Of course, their expectations and everyone else's expectations don't seem to be aligning often at this point. As I sat there after the game thinking, "I can't even be mad," these guys were already salty as heck in the postgame.

"We lost," Gabe Marks said. "I don’t want anyone praising anyone right now. So don’t ask us questions about who’s praising who. We should have won."

Unlike most of the teams of the past decade, these guys have not only tasted success, they have a thirst for more of it. They'll be obsessing over those little plays at the margins, because they don't want to just hang around Stanford -- they want to prove they're better than Stanford.

And after Saturday night, I'm not sure I'd argue with them on that. They did to the Cardinal what nobody else had even come close to doing in the last month and a half.

The inexperience that proved to be the difference on Saturday is shrinking by the week. And now they've got a chance to take another big step forward in front of a raucous, sold out, Dad's Weekend crowd by getting bowl eligible through stepping on the throat of a team that is reeling.

The last time I remember feeling like this after a football game was when my favorite pro team, the Seattle Seahawks, lost in the playoffs on the road to the Atlanta Falcons in 2013. Fans were upset at the missed opportunity by a team that legitimately looked like it could win a Super Bowl.

Me? I couldn't stop smiling. Because I knew the best was yet to come.

What We Liked

NCAA Football: Stanford at Washington State James Snook-USA TODAY Sports

The biggest question going into the game wasn't whether WSU would be able to move the ball and score some points -- we figured they would, and they did, even if it wasn't another 45-point outburst, which I don't think anyone really expected -- it was whether WSU could contain Stanford's explosive offense.

Mission accomplished.

The 30 points allowed was the fewest scored by Stanford since the Cardinal's season-opening loss to Northwestern, and the 5.3 yards per play also was their fewest since that game -- by a wide margin. Put simply, the Cougars limited the Cardinal in a way they had not been limited in nearly two months. And they did it in a way that nobody had been able to do: By punching Stanford right back in the mouth.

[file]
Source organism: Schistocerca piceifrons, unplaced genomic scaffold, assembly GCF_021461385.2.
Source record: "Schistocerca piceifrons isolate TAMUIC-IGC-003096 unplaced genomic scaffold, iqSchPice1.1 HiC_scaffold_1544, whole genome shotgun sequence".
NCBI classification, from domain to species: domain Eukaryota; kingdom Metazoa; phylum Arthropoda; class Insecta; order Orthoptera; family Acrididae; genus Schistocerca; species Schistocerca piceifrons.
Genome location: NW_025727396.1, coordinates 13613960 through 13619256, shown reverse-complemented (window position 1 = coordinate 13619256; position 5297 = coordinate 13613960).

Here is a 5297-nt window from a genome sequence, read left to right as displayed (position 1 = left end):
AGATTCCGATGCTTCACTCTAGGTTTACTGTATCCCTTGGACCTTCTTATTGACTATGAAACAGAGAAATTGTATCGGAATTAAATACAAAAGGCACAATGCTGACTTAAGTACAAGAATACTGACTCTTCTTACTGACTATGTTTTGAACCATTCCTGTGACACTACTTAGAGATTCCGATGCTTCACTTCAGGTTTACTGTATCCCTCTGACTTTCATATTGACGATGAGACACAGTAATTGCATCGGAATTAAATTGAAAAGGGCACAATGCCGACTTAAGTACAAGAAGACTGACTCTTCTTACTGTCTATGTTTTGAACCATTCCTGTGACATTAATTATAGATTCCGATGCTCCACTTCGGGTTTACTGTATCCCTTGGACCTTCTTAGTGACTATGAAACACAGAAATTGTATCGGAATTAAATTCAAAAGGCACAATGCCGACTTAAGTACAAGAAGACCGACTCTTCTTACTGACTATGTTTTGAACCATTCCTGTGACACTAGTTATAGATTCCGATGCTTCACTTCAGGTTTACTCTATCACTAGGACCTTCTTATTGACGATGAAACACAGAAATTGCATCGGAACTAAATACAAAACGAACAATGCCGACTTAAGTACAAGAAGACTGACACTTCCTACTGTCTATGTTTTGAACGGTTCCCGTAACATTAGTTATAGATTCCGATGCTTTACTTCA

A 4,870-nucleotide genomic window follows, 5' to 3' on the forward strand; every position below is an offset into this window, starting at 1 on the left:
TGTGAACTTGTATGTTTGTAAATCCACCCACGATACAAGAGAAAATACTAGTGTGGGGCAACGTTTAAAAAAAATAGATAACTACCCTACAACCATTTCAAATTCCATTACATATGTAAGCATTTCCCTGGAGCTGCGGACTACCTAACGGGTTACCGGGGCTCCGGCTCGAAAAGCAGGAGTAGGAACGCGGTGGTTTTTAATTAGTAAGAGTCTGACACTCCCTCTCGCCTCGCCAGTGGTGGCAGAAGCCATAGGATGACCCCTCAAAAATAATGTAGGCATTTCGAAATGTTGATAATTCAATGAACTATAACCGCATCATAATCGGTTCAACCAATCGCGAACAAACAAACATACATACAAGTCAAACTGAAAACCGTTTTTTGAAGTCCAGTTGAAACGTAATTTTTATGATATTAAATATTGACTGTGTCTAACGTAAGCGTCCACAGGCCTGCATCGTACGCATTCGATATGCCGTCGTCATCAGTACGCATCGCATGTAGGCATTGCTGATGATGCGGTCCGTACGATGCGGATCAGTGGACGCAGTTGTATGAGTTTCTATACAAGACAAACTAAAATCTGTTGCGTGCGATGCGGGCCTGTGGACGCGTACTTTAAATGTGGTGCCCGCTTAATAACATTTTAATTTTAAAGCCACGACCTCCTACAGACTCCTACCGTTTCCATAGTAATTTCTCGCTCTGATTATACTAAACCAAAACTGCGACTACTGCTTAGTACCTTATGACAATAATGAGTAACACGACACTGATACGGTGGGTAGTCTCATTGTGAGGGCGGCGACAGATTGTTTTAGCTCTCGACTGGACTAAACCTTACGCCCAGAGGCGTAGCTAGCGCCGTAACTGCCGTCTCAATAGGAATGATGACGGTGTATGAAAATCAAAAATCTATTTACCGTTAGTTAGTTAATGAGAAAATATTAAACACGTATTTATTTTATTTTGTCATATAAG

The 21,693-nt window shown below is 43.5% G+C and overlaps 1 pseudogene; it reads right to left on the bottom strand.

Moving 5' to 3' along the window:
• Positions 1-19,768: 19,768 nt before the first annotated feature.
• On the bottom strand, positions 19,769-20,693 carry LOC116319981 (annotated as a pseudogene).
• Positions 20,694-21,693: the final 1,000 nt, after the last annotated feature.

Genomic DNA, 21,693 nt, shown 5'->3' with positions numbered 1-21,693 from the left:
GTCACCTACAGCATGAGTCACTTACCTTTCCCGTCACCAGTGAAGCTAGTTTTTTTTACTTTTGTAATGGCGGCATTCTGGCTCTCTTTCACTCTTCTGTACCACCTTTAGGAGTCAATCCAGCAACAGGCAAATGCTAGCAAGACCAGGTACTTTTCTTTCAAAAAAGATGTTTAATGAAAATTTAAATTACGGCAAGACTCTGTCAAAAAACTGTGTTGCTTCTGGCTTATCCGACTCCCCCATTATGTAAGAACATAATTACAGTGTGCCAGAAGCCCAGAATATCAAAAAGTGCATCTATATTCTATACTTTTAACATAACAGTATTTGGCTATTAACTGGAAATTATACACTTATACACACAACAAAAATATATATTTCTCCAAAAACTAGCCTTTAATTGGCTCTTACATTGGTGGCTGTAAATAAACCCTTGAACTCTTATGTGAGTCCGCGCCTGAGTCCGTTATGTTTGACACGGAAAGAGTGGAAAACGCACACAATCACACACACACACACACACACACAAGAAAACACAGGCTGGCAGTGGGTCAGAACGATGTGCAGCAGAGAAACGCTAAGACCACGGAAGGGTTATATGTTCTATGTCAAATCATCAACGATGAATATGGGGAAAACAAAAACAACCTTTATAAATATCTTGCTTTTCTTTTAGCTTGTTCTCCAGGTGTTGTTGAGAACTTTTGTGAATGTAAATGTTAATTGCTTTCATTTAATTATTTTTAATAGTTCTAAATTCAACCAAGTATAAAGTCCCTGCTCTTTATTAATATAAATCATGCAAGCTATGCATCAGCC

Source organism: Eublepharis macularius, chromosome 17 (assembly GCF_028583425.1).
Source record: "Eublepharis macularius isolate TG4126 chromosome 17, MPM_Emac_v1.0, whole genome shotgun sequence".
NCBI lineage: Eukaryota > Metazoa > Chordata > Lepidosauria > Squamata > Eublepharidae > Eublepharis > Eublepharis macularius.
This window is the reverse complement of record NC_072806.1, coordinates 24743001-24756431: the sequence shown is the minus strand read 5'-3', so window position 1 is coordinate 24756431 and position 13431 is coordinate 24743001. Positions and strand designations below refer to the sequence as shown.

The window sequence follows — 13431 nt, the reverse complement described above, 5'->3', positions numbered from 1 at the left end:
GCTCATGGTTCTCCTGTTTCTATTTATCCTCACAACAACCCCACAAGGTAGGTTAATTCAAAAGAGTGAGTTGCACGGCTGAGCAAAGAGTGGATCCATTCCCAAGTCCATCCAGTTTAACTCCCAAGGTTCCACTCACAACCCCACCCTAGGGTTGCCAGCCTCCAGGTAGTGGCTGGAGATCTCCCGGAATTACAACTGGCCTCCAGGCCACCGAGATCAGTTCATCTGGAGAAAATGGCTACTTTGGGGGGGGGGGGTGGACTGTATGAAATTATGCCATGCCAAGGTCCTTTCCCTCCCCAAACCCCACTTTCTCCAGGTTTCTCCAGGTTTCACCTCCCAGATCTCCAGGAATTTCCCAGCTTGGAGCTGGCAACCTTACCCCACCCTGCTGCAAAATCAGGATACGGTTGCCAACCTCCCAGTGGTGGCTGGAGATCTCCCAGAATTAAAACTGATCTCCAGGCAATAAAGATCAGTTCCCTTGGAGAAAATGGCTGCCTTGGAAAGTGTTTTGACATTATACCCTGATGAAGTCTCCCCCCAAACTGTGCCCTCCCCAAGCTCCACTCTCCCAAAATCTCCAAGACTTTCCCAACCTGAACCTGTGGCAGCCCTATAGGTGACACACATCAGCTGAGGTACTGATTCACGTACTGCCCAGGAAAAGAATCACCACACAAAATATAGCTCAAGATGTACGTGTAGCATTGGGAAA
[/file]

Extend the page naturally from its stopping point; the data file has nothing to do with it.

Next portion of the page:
It's not possible for me to heap enough praise on the defense. When the offense sputtered out of the gate, posting minus-4 yards in the first quarter, the defense kept the Cougars in the game. Defensive coordinator Alex Grinch had them playing fast and loose with a game plan that involved aggressively attacking gaps, and they absolutely refused to be bullied by team that's used to pushing everyone around.

And it started up front. Robert Barber and Daniel Ekuale were absolute rocks in the middle of the line, while Destiny Vaeao, Darryl Paulo and Hercules Mata'afa were in the backfield all day.

And all of those guys made some ridiculously athletic plays. Vaeao strip-sacked Hogan in the first quarter for WSU's first turnover. Paulo picked up a sack when he was on top of Hogan before the QB could even set his feet to throw a simple screen. Barber sacked Hogan after a stunt. (Robert Barber is 307 pounds.) And Ekuale stoned a running back at the goal line after shedding a block and then exploding into the backfield -- I mean, he looked like a danged linebacker with his footwork.*

*Side note: Pay Joe Salave'a all the money.

The play of those guys occupying blockers allowed Peyton Pelluer, Jeremiah Allison Parker Henry and Shalom Luani to just fly around and destroy people. Those four racked up 31 tackles.

This wasn't some fluke of scheme. WSU's talent went toe-to-toe with Stanford and didn't even remotely pale by comparison.

Of course, it was the aggressiveness that Stanford eventually used against WSU to get Hogan loose, and David Shaw deserves a ton of credit for exploiting it. But the game plan darn near worked out, and after watching Mike Breske's defenses generally play with tentativeness and timidity, these guys are an absolute breath of fresh air. They seem to have taken on the personalities of Grinch and Salave'a** and Roy Manning. Maybe defense is about to be fun again on the Palouse.

**No really. Pay him whatever.

What Else We Liked

We often tease about #specialforces, but kudos to Eric Mele and the Cougs for having a sound plan for limiting McCaffrey's touches. Yeah, they gave up a bunch of field position, but guess what? He didn't house one. That's a win in my book.

Who Impressed?